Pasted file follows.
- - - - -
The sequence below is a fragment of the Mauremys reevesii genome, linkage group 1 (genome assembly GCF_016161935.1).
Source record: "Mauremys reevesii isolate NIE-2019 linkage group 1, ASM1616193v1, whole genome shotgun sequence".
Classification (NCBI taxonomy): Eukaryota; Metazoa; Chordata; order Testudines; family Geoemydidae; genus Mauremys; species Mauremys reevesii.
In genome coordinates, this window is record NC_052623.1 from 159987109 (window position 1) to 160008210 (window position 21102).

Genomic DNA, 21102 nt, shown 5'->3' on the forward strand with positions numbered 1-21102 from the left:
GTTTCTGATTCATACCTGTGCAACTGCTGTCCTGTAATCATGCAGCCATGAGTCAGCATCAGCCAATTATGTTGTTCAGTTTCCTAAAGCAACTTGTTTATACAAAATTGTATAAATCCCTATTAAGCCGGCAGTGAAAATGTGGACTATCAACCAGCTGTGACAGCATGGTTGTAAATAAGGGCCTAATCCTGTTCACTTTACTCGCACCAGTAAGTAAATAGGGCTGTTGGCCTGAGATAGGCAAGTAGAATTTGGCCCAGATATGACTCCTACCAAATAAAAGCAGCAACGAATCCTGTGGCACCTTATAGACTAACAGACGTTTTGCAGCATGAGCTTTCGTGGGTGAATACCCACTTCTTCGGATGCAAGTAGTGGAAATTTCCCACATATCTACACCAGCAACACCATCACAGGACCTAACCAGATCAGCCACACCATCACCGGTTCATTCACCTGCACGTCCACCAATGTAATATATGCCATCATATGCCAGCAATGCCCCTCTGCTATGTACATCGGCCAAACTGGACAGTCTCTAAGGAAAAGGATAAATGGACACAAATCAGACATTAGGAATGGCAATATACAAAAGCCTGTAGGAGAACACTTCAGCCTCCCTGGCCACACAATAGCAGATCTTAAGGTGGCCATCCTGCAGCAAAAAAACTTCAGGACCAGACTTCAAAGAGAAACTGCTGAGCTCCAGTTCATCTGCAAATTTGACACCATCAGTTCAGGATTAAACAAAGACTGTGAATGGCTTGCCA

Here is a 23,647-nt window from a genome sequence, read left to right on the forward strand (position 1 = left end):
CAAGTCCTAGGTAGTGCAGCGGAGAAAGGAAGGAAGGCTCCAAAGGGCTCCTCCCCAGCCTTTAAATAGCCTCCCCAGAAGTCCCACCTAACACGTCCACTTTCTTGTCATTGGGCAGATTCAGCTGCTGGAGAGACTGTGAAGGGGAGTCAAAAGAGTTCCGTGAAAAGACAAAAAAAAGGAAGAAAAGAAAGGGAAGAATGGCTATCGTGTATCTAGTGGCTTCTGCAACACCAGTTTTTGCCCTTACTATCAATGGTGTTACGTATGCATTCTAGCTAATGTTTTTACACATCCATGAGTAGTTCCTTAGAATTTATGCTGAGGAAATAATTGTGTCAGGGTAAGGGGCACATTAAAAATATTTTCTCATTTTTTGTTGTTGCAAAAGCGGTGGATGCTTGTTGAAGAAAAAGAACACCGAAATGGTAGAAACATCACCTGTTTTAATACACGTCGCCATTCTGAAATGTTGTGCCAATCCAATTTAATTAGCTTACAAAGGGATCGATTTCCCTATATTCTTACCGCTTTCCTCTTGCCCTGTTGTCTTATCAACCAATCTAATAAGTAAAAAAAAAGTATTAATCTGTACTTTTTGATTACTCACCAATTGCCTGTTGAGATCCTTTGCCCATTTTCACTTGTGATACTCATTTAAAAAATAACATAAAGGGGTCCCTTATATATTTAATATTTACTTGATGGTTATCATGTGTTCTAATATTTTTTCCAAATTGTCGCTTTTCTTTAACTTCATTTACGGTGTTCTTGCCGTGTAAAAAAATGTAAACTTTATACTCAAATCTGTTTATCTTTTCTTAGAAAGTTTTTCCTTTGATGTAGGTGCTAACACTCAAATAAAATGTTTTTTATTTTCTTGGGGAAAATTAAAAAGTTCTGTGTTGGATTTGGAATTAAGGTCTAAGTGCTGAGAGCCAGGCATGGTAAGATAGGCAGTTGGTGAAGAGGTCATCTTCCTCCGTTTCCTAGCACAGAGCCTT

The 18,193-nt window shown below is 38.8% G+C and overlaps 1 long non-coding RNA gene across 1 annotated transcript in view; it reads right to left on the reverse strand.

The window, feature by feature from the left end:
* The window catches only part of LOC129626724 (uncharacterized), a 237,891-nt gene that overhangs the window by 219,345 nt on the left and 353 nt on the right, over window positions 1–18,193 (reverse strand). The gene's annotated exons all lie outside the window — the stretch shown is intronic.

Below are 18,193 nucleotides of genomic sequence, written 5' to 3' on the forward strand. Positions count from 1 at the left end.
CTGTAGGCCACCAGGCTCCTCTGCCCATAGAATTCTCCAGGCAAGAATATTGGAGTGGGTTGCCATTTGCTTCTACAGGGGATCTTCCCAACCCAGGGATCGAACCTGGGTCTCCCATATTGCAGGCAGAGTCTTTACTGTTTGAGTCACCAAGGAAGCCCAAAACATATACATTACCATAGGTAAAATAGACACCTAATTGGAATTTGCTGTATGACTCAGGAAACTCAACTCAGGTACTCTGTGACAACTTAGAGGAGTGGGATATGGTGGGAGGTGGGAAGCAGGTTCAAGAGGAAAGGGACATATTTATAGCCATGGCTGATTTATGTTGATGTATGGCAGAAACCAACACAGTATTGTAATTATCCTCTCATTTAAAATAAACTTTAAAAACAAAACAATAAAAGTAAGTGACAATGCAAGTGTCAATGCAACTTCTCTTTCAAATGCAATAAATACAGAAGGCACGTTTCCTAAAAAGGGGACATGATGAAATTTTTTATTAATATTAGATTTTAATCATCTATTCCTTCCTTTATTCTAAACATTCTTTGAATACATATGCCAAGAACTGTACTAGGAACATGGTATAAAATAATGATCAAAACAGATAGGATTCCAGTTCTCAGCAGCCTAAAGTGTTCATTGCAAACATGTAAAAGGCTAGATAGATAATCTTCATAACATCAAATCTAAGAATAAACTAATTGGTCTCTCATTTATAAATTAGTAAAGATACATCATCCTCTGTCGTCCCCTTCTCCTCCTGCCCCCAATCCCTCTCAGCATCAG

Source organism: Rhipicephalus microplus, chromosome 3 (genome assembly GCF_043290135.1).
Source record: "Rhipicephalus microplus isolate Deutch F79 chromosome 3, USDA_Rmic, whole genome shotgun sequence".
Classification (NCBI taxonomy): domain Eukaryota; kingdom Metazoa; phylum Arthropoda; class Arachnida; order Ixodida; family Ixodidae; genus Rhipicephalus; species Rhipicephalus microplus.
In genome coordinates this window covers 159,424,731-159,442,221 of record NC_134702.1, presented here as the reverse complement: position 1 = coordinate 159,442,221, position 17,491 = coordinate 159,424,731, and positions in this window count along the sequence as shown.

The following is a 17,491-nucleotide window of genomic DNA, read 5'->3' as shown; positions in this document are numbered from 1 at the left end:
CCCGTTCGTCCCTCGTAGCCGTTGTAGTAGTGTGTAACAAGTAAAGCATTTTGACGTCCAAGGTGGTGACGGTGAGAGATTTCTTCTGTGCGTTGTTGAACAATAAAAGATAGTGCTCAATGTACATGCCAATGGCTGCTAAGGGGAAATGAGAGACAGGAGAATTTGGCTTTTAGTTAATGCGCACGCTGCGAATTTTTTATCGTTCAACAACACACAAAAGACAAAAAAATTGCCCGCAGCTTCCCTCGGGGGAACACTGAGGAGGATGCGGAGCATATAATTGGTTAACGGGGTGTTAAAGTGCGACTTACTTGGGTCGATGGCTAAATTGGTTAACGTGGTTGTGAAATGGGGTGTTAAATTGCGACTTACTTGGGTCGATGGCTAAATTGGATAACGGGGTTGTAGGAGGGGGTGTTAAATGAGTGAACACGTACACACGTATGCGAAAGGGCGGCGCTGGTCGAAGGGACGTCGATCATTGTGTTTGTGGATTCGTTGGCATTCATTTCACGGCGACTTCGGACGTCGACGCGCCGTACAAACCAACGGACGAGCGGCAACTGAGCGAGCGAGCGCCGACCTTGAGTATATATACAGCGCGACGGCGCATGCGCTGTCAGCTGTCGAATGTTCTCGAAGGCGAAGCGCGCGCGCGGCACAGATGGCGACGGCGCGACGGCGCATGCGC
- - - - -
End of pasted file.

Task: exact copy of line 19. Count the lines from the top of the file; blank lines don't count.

CCCGTTCGTCCCTCGTAGCCGTTGTAGTAGTGTGTAACAAGTAAAGCATTTTGACGTCCAAGGTGGTGACGGTGAGAGATTTCTTCTGTGCGTTGTTGAACAATAAAAGATAGTGCTCAATGTACATGCCAATGGCTGCTAAGGGGAAATGAGAGACAGGAGAATTTGGCTTTTAGTTAATGCGCACGCTGCGAATTTTTTATCGTTCAACAACACACAAAAGACAAAAAAATTGCCCGCAGCTTCCCTCGGGGGAACACTGAGGAGGATGCGGAGCATATAATTGGTTAACGGGGTGTTAAAGTGCGACTTACTTGGGTCGATGGCTAAATTGGTTAACGTGGTTGTGAAATGGGGTGTTAAATTGCGACTTACTTGGGTCGATGGCTAAATTGGATAACGGGGTTGTAGGAGGGGGTGTTAAATGAGTGAACACGTACACACGTATGCGAAAGGGCGGCGCTGGTCGAAGGGACGTCGATCATTGTGTTTGTGGATTCGTTGGCATTCATTTCACGGCGACTTCGGACGTCGACGCGCCGTACAAACCAACGGACGAGCGGCAACTGAGCGAGCGAGCGCCGACCTTGAGTATATATACAGCGCGACGGCGCATGCGCTGTCAGCTGTCGAATGTTCTCGAAGGCGAAGCGCGCGCGCGGCACAGATGGCGACGGCGCGACGGCGCATGCGC